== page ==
Adiponectin, Leptin, and Resistin in Asthma: Basic Mechanisms through Population StudiesReport as inadecuate

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Journal of AllergyVolume 2013 2013, Article ID 785835, 15 pages

Review Article

School of Medicine, Department of Medicine, University of New Mexico, MSC 10 5550, Albuquerque, NM 87131, USA

Department of Environmental Health, Molecular and Integrative Physiological Sciences Program, Harvard School of Public Health, 665 Huntington Avenue, Building I, Room 307, Boston, MA 02115, USA

Received 28 February 2013; Revised 3 September 2013; Accepted 5 September 2013

Academic Editor: Balaram Ghosh

Copyright © 2013 Akshay Sood and Stephanie A. Shore. This is an open access article distributed under the Creative Commons Attribution License, which permits unrestricted use, distribution, and reproduction in any medium, provided the original work is properly cited.


Adipokines, factors produced by adipose tissue, may be proinflammatory such as leptin and resistin or anti-inflammatory such as adiponectin. Effects of these adipokines on the lungs have the potential to evoke or exacerbate asthma. This review summarizes basic mechanistic data through population-based and clinical studies addressing the potential role of adipokines in asthma. Augmenting circulating concentrations of adiponectin attenuates allergic airway inflammation and airway hyperresponsiveness in mice. Murine data is supported by human data that suggest that low serum adiponectin is associated with greater risk for asthma among women and peripubertal girls. Further, higher serum total adiponectin may be associated with lower clinical asthma severity among children and women with asthma. In contrast, exogenous administration of leptin results in augmented allergic airway hyperresponsiveness in mice. Alveolar macrophages obtained from obese asthmatics are uniquely sensitive to leptin in terms of their potential to augment inflammation. Consistent with this basic mechanistic data, epidemiologic studies demonstrate that higher serum leptin is associated with greater asthma prevalence and-or severity and that these associations may be stronger among women, postpubertal girls, and prepubertal boys. The role of adipokines in asthma is still evolving, and it is not currently known whether modulation of adipokines may be helpful in asthma prevention or treatment.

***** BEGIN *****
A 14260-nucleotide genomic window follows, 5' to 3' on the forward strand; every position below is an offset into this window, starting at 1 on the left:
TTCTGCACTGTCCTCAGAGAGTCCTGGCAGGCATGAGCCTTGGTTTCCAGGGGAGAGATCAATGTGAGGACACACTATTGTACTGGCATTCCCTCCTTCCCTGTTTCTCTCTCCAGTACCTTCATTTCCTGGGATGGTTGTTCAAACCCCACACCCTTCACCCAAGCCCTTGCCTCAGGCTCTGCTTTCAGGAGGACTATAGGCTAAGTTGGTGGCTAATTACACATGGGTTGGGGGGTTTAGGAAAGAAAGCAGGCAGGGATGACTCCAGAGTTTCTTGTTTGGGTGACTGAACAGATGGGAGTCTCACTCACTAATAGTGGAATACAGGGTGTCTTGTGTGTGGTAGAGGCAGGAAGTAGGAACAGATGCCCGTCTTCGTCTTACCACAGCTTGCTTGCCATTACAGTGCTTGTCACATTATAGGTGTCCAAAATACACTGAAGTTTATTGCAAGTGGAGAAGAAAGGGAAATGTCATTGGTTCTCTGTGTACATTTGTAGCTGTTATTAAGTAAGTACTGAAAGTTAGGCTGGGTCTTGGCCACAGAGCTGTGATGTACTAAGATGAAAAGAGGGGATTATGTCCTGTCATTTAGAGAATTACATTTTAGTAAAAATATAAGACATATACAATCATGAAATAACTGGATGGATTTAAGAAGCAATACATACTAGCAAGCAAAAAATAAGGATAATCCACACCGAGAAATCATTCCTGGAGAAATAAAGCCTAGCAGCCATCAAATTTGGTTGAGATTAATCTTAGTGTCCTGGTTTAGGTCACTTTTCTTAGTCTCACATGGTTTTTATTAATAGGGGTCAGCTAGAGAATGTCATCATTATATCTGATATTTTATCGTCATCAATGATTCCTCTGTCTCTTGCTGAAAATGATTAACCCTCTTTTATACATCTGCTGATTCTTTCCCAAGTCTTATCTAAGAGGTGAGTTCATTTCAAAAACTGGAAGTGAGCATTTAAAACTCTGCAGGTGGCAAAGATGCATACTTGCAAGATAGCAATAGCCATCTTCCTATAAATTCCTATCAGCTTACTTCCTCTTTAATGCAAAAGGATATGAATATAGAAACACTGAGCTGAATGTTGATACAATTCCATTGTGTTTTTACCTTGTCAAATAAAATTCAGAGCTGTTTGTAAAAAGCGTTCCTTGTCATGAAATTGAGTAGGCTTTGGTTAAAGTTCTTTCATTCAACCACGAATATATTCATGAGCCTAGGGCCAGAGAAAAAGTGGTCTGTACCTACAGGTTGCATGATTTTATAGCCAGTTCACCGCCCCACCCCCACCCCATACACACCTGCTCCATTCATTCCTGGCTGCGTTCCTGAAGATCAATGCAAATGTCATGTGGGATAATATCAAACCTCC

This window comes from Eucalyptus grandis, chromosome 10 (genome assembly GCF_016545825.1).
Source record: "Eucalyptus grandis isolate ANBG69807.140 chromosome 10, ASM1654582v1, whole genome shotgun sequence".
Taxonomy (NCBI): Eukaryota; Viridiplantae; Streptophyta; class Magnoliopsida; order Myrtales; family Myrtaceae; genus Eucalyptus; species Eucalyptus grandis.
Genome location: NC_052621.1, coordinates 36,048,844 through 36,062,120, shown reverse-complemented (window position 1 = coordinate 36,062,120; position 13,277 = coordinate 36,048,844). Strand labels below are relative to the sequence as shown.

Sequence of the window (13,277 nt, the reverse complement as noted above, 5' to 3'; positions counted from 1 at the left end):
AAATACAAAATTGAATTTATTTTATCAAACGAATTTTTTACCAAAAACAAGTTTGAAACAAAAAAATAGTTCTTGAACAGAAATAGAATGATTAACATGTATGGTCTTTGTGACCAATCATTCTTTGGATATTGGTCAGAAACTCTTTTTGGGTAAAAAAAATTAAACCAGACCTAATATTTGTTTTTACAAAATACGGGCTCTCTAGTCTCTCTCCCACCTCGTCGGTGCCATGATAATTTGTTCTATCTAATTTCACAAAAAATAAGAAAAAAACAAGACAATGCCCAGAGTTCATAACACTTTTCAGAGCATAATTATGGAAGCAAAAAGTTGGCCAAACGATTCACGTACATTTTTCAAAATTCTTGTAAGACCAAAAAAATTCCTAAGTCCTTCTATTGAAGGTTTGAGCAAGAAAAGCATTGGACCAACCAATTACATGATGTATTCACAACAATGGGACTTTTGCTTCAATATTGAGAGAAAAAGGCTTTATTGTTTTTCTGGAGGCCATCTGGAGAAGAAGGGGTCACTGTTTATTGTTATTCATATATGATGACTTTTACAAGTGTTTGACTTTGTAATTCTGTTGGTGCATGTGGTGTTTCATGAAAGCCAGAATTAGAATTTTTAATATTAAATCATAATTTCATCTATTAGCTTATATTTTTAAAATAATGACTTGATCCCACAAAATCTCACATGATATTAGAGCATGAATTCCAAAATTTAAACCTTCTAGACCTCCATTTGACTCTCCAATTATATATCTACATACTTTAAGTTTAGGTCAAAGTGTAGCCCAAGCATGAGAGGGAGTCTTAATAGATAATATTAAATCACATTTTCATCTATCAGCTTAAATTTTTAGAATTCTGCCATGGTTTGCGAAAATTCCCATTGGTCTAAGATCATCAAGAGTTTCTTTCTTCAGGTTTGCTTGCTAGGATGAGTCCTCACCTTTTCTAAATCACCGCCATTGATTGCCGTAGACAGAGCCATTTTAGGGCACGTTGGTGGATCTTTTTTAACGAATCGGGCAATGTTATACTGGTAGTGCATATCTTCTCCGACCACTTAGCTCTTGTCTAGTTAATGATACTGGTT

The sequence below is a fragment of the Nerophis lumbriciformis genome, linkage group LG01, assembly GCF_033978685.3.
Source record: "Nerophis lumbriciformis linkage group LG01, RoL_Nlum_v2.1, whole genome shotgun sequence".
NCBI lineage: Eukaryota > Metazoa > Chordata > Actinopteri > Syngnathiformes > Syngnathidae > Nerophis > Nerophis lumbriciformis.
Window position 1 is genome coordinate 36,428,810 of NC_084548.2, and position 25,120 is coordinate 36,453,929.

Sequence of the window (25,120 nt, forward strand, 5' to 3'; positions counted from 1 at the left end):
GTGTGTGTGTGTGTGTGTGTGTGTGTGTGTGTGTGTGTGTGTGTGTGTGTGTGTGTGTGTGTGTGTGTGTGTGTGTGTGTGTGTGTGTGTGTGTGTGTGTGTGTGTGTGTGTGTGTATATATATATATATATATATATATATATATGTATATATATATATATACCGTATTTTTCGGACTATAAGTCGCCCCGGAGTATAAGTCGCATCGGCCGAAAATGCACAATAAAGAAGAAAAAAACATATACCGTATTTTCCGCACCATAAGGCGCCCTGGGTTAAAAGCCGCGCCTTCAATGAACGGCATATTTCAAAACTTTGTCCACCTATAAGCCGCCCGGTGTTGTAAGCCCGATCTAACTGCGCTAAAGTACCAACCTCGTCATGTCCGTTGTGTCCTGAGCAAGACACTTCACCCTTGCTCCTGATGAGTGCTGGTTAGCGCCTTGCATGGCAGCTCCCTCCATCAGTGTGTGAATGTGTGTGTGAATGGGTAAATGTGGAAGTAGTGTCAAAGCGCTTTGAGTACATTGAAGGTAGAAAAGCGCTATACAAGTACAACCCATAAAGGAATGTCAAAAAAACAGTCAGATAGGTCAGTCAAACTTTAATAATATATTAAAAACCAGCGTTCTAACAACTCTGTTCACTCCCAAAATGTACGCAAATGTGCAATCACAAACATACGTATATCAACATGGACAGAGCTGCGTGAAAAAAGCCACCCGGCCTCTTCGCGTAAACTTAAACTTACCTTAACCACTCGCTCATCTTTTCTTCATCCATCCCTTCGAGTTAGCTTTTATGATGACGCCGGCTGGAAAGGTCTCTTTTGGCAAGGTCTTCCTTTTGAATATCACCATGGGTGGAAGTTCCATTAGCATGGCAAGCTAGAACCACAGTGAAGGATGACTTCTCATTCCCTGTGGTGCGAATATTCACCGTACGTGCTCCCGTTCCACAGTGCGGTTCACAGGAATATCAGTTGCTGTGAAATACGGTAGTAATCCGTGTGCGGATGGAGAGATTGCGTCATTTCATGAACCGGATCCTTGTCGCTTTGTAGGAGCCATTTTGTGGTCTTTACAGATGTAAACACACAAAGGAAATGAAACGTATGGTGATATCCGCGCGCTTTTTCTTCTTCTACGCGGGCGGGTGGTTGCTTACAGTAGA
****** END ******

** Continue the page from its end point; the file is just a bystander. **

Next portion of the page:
Author: Akshay Sood and Stephanie A. Shore



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